“Every tenth of a degree counts”

· by Michael Zemp · in Research, What's new

The One Planet Polar Summit – hosted by the French President Emmanuel Macron in Paris from 8-10 November 2023 – brought together representatives from science, business, civil society, and politics from more than 40 glacier and polar countries. The aim of the summit was to share the latest findings in cryosphere and glacier research and to close the gap between science and politics in view of the climate crisis.

I attended the summit as Director of the World Glacier Monitoring Service. In my opening intervention, I reported about record-breaking glacier melt, emphasized the importance of systematic and long-term observations, and called for immediate and tangible actions to halt further human-induced climate change.

The representatives from the research community stressed that “every tenth of a degree Celsius counts”, that “every kilogram of additional carbon dioxide in the atmosphere melts additional 15 kg of glacier ice”, and that “every centimetre of further sea-level rise threatens additional 2 to 3 million people by annual floods”.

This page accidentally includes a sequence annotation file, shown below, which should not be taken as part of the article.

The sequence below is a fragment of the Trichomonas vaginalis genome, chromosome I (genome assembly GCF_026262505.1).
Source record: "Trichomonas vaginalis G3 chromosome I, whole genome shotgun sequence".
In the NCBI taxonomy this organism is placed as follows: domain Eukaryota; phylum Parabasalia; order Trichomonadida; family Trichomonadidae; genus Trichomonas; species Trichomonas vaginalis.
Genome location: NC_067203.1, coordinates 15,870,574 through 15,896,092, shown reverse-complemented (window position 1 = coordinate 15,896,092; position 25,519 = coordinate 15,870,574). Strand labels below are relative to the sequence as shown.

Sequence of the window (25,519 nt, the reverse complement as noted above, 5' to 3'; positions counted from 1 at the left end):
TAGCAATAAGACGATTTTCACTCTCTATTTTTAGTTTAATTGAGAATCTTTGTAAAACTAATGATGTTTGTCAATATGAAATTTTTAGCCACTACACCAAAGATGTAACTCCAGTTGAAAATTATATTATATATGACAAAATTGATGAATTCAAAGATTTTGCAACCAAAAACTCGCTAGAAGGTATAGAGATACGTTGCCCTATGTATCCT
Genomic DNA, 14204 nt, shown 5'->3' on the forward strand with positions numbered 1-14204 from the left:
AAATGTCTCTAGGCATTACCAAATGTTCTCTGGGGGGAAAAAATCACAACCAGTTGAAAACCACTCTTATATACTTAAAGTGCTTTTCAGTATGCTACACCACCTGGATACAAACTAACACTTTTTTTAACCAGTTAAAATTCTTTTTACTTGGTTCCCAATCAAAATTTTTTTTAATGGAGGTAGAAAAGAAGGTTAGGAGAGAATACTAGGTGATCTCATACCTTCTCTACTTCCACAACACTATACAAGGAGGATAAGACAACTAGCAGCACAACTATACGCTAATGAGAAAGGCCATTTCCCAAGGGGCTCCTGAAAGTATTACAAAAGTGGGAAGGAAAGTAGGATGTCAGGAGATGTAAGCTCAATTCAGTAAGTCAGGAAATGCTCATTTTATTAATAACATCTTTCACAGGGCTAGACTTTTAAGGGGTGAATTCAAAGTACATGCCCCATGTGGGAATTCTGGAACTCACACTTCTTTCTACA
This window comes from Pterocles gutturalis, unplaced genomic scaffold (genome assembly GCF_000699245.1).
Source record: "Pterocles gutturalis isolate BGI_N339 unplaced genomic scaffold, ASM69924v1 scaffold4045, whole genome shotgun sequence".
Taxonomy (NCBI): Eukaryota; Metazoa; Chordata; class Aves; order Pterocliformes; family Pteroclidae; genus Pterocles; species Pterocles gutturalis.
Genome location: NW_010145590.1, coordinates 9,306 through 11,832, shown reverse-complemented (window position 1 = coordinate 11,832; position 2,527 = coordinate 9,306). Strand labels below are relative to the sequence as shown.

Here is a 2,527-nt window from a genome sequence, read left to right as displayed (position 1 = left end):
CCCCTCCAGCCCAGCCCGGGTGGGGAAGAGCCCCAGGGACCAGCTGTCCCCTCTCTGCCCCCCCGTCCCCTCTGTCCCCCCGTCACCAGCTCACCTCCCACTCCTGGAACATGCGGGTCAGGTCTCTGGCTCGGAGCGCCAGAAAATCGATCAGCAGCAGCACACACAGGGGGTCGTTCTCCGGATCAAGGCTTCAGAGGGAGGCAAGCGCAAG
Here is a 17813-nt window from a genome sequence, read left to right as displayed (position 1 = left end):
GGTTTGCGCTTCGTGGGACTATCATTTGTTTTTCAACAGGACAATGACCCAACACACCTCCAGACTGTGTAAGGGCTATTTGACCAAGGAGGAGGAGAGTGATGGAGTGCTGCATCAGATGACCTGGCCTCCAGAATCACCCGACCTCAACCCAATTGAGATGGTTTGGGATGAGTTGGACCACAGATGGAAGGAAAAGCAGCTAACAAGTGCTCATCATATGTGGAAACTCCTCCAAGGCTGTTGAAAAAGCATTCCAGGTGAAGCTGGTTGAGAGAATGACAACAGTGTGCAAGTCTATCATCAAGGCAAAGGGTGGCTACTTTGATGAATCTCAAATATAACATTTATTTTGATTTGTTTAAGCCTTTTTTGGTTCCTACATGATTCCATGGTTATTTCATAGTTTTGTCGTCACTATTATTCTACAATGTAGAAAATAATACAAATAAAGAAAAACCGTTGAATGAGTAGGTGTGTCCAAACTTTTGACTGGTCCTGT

The statements from government leaders showed that politics has understood the problem and knows what needs to be done. The message about specific actions to reduce greenhouse gas emissions was less clear and will require a continuation of the dialog between science and politics.

Monsieur le Président de la République française Emmanuel Macron during his speech. Click on the image to see the recording on YouTube.

The summit declaration pledged support for a United Nations Decade on Polar and Glacier Sciences. This would commence in 2025 – which is the International Year of Glaciers’ Preservation – and feed into the Fifth International Polar Year in 2032-33. It would involve WMO and the UN Educational, Scientific and Cultural Organization and partner organizations like the International Science Council and Antarctic Treaty System organizations.


One Planet Polar Summit

World Glacier Monitoring Service

Michael Zemp, Director of the World Glacier Monitoring Service

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